Tuesday night municipal attorney Terry Welch (currently Copper Canyon and formerly Flower Mound) addressed residents at a meeting organized by Frack Free Denton.
I live-tweeted from the event, which included a short presentation by Welch on legal issues around the proposed ban on hydraulic fracturing in the city limits and a question-and-answer session with the audience. You can see the chain of tweets on the Twitter fall of our main page.
The topic was especially timely since the city was just sued by a mineral owner. Welch kept it simple, letting residents know that a ban on fracking was not the same as a ban on drilling and, as such, was legal.
First, there is no real state case law for oil and gas takings, which is why there has been reluctance to try such cases, Welch said. Unlike other property rights cases where it might be clear and easy to measure what is lost, oil or gas isn’t lost in a drill-but-no-frack scenario, he said.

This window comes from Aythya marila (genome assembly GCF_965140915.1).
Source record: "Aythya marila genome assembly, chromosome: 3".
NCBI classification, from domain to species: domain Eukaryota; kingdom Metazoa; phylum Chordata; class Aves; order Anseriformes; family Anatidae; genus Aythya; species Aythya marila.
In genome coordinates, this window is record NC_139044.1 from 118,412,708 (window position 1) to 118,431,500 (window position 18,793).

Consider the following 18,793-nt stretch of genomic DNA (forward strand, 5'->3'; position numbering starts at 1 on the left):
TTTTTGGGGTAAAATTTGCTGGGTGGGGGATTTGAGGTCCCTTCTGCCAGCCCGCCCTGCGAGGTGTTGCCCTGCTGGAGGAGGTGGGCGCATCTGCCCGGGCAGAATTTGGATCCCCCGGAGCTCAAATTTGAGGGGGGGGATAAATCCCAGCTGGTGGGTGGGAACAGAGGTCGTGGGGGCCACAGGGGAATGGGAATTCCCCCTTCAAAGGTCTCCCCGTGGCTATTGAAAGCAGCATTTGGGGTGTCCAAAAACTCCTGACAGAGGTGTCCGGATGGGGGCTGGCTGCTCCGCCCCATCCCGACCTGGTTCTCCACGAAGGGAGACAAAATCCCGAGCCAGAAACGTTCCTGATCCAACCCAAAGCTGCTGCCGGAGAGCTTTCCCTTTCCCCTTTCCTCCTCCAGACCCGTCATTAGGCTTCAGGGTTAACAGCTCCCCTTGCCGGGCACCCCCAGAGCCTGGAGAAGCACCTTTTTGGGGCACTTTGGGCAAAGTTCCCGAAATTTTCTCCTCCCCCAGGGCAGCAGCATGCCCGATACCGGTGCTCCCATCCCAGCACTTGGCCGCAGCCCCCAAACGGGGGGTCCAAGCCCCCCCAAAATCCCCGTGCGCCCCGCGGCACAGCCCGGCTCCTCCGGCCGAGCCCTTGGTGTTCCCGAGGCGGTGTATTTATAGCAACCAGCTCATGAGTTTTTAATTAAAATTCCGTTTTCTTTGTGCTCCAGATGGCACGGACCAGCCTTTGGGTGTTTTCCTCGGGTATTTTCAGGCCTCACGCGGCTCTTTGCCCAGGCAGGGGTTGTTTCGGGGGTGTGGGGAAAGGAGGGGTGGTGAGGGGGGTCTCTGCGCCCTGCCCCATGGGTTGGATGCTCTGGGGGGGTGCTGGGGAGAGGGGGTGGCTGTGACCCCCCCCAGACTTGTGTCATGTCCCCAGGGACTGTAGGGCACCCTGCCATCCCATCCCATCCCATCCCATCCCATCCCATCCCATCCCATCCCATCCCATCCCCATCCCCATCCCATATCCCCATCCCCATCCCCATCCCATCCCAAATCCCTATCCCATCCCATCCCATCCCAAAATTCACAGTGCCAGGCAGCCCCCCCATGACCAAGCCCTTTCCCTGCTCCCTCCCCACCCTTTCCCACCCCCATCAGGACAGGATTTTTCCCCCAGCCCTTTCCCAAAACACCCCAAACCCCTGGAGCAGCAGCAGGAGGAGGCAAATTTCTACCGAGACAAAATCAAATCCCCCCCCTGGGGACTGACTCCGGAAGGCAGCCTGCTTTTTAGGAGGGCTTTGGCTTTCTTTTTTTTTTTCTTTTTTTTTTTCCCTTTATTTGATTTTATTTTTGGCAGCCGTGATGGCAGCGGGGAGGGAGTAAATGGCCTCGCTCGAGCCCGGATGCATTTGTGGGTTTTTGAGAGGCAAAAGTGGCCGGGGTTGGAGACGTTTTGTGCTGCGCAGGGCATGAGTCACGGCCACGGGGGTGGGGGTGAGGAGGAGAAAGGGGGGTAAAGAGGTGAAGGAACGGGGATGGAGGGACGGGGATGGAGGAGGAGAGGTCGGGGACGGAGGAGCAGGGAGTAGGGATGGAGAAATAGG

“The gas is still there,” Welch told the crowd.
Second, a recent Texas Supreme Court ruling on an unrelated case could be brought to bear on recent claims of vested rights. EagleRidge Energy and Devon Energy have written the city claiming that permits issued long ago for leases they hold allow them to drill under old rules. Welch’s opinion was that rights that vest for development are quite specific and don’t extend to evolving business regulations.
Third, Texas cities, particularly home rule cities like Denton, have always had the authority to regulate oil and gas to some degree. There is no pre-emption.
Health and safety always trump property rights, Welch said.
However, he said it was possible that the Texas Legislature could introduce legislation that would forbid cities from banning fracking.